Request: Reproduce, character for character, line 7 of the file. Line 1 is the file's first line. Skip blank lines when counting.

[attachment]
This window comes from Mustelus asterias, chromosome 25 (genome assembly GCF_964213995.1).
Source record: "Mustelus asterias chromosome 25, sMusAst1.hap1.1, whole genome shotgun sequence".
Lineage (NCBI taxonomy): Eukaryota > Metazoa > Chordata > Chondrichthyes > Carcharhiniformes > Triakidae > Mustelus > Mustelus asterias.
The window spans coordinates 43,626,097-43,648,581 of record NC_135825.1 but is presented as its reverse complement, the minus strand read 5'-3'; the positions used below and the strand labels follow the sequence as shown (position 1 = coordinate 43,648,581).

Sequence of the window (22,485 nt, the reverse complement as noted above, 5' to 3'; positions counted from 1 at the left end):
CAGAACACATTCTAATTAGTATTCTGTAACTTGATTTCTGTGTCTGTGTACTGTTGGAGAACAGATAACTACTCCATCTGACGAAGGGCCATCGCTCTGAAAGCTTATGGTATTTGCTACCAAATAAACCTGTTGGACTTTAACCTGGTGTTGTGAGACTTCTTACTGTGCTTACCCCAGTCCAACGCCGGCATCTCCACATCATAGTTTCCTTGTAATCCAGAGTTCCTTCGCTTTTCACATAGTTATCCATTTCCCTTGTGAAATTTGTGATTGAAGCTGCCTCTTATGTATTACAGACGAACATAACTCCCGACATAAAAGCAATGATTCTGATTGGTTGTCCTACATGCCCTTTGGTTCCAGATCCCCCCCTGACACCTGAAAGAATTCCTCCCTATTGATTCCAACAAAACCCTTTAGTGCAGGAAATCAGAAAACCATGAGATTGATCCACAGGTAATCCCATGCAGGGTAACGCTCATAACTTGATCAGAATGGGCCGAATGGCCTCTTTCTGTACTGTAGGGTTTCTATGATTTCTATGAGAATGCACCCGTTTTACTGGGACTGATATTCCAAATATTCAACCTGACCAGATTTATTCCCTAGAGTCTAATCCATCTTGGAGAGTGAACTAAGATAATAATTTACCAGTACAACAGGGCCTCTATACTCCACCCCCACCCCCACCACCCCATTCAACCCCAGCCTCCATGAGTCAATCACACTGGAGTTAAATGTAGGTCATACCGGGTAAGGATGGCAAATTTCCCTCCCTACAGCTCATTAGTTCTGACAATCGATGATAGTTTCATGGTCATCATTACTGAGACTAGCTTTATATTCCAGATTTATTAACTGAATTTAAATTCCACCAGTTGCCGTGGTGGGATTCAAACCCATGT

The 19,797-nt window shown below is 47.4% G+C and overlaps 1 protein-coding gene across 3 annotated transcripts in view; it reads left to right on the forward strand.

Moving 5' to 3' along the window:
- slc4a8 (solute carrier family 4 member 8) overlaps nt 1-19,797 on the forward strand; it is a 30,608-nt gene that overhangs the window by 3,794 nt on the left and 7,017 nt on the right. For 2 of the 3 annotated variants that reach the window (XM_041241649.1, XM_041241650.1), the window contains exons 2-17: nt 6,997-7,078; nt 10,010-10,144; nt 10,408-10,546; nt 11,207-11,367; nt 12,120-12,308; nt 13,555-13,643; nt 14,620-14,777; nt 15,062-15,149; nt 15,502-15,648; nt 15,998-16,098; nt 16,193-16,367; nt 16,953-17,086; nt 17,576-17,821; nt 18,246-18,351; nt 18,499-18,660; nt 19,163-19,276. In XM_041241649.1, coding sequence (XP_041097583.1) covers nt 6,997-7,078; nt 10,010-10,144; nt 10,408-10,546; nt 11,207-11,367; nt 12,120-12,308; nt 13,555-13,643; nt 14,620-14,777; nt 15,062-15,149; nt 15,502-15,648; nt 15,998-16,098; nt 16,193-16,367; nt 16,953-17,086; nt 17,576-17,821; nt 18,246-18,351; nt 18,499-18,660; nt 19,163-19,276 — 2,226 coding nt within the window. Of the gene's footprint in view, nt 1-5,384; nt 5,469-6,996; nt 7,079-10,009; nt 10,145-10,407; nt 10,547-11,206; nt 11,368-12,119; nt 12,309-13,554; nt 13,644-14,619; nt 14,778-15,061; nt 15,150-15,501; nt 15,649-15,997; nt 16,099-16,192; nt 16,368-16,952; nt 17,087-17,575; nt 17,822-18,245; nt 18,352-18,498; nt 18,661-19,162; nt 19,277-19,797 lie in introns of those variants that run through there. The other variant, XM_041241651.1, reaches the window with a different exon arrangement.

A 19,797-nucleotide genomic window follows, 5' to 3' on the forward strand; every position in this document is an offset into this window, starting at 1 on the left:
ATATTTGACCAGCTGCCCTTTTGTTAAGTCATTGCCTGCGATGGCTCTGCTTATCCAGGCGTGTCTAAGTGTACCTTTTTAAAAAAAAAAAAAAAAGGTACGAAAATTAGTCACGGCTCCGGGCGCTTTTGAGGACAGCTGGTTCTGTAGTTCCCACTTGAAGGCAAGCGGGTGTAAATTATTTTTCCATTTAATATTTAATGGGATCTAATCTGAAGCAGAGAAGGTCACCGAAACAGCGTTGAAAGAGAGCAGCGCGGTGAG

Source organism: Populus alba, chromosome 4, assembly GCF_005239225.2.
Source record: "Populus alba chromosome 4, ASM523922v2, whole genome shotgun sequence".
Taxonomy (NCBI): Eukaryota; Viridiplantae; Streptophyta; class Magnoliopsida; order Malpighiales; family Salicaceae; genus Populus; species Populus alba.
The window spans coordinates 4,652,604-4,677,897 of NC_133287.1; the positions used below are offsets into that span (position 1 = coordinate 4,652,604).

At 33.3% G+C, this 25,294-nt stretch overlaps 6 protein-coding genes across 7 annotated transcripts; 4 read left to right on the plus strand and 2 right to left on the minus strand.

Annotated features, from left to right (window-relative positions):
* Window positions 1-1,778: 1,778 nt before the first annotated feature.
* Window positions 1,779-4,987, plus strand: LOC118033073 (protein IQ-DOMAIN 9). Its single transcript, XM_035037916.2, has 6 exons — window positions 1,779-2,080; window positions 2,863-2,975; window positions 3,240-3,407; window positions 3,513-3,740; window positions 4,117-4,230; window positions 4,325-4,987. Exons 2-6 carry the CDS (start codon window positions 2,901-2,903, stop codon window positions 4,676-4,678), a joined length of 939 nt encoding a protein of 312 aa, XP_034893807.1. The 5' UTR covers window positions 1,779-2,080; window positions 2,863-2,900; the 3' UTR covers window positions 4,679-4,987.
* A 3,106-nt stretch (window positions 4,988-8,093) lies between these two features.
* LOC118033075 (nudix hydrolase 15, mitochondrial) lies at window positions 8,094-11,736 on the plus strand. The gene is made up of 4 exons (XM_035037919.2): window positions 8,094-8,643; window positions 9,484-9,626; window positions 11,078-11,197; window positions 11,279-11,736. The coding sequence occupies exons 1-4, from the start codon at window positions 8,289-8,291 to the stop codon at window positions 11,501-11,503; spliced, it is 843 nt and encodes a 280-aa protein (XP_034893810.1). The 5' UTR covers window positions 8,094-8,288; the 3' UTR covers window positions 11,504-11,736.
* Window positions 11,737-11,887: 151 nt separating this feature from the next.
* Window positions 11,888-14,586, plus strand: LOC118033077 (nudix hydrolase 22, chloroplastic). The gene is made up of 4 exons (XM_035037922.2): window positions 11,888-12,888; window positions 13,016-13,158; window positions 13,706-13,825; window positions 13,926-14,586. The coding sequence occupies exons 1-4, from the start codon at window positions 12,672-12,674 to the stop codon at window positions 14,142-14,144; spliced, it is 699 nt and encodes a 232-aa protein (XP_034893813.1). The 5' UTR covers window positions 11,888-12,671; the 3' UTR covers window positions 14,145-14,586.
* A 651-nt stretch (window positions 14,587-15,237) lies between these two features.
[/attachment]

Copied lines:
The 19,797-nt window shown below is 47.4% G+C and overlaps 1 protein-coding gene across 3 annotated transcripts in view; it reads left to right on the forward strand.